Apple, meanwhile, gained after news CEO Steve Jobs would offer the keynote speech at the iPhone maker's annual worldwide developers conference on June 6. The company will be unveiling several software developments at the conference.
Dell advanced after the tech giant announced it is searching for acquisitions to strengthen its data center business.
Goldman Sachs gained after JPMorgan upgraded the investment firm to "overweight," citing overreaction to a report by a U.S. Senate panel and prospects for future business. Goldman was also in the news on Tuesday after a Wall Street Journal report that the bank had given Libya a chance to be a big shareholder during the financial crisis.
In M&A news, Ashland jumped to a 52-week high after news the company would pay about $3.2 billion for International Specialty Products.
Massey Energy gained despite pressure from shareholders to block the company's purchase by Alpha Natural Resources, saying the deal would allow the coal company's directors to avoid responsibility for the April 2010 mine explosion that killed 29 miners. The shareholders have asked a judge to block the acquisition.
Anadarko Petroleum rose after Wells Fargo said it expects the stock to rise once the oil company is able to fill "pent-up demand." The brokerage raised its price target on the stock to about $100 a share from $84.
Meanwhile, solar stocks surged after reports that Germany planned to close all of its nuclear reactors by 2022. LDK Solar, GT Solar and and First Solar all gained.
Fertilizer companies gained after a report by Citigroup that said some companies will benefit from fewer Chinese exports and a delay in U.S. plant. The brokerage upgraded Mosaic and Potash to "buy" from "hold," and raised Mosaic's price target to $85 a share from $84 and Potash's to $67 a share from $61.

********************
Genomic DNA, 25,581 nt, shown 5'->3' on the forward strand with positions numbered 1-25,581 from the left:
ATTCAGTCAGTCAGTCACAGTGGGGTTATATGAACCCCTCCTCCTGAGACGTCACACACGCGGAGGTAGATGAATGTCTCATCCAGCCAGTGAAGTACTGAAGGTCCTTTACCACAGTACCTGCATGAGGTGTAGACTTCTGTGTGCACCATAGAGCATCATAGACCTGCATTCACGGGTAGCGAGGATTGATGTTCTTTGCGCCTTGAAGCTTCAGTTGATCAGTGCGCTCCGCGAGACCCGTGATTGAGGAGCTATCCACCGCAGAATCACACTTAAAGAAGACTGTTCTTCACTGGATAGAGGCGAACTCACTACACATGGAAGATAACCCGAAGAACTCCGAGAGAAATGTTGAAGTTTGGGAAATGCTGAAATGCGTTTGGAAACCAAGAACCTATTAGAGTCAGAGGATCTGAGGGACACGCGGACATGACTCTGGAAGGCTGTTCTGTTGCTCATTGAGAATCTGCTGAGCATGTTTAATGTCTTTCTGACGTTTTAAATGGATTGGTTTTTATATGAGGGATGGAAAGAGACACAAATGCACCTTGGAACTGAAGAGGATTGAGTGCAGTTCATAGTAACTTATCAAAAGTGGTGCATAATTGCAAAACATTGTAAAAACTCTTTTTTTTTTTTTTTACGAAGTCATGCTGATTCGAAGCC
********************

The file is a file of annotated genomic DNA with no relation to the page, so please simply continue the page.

Fertilizer company Agrium also gained.
On the IPO front this week, Sabre Industries plans to offer 7 million shares at $12 to $14 each to raise about $91 million. The engineered products provider is expected to trade on the Nasdaq under the symbol "SABR."
One economic report after another pointed to weakness in the U.S. economy Tuesday after the Conference Board's May reading on consumer confidence fell to a six-month low at 60.8 from 66.0 in April. Economists surveyed by Reuters had expected the index to rise to 66.5.
Also, the Chicago Purchasing Managers Index fell to 56.6 in May from 67.6 in April. Economists surveyed by Reuters had expected the index to fall to 62.6.
And prices for U.S. single-family homes sank to a new low for the year, providing clearer evidence of a double-dip in housing. The S&P/Case Shiller composite index of 20 metropolitan areas fell 0.2 percent in March from the month before, which was in line with expectations.
Investors are also looking ahead to the government's monthly nonfarm payroll figures at the end of the week. The widely-watched jobs report is expected to show nonfarm payrolls increased by 180,000 jobs in May, according to a Reuters survey, down from the 244,000 created in April. The May unemployment rate is projected to slip to 8.9 percent, after the rate gained to 9.0 percent.
Asian stocks gained on a more upbeat outlook from manufacturers in Japan.